In this phenomenological study 11 Native American elders addressed three research questions: (a) the effect of historical trauma on self, family, and community; (b) how historical trauma currently affects Native people and their communities; and (c) what they would recommend that counselors and therapists do in addressing issues of historical trauma for Native and tribal people. All participants spoke of historical trauma in terms of loss of tribal language and culture. They seemed to speak directly to Native people themselves as having the answers to healing and wellness for their own people; however, recommendations for nontribal people who work with Native people and communities were discussed.
Understanding and Healing Historical Trauma: The Perspectives of Native American Elders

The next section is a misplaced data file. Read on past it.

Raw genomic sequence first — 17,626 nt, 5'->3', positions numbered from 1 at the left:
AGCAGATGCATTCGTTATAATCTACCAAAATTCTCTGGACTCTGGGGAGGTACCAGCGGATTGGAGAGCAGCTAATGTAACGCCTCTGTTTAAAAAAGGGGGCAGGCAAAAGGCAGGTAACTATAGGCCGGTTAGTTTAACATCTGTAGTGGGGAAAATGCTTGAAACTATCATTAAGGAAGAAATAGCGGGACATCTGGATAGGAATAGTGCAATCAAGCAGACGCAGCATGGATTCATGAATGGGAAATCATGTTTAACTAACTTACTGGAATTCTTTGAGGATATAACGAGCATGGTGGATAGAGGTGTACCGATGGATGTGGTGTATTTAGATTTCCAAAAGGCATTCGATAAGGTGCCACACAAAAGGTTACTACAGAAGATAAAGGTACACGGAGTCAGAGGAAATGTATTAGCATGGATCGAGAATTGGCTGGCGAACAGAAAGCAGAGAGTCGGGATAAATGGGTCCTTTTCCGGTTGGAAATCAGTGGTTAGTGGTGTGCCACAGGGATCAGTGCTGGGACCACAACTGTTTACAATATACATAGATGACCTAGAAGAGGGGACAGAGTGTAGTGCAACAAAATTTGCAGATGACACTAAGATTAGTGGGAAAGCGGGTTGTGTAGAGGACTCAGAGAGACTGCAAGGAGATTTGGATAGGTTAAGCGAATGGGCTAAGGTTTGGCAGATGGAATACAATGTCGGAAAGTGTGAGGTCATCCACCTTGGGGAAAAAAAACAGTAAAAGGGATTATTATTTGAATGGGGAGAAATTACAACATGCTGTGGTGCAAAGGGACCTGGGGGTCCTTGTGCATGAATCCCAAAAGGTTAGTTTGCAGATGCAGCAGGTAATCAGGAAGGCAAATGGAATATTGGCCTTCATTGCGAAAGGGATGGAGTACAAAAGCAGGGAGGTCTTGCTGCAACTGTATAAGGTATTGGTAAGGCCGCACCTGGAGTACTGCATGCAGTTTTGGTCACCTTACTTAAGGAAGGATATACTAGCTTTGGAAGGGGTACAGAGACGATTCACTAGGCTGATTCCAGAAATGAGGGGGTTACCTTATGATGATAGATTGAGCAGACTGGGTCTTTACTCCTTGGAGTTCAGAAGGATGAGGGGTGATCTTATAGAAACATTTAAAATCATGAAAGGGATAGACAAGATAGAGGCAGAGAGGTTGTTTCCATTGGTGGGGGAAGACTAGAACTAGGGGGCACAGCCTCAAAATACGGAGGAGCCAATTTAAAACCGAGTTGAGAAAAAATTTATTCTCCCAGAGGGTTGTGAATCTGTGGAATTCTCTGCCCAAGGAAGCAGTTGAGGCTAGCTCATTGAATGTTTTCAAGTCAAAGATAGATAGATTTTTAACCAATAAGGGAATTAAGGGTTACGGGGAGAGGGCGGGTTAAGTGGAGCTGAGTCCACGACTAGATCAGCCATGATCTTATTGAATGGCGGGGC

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Lisa Grayshield, Jeremy J. Rutherford, Sibella B. Salazar, Anita L. Mihecoby, Laura L. Luna; Understanding and Healing Historical Trauma: The Perspectives of Native American Elders. Journal of Mental Health Counseling 1 October 2015; 37 (4): 295–307. doi: https://doi.org/10.17744/mehc.37.4.02
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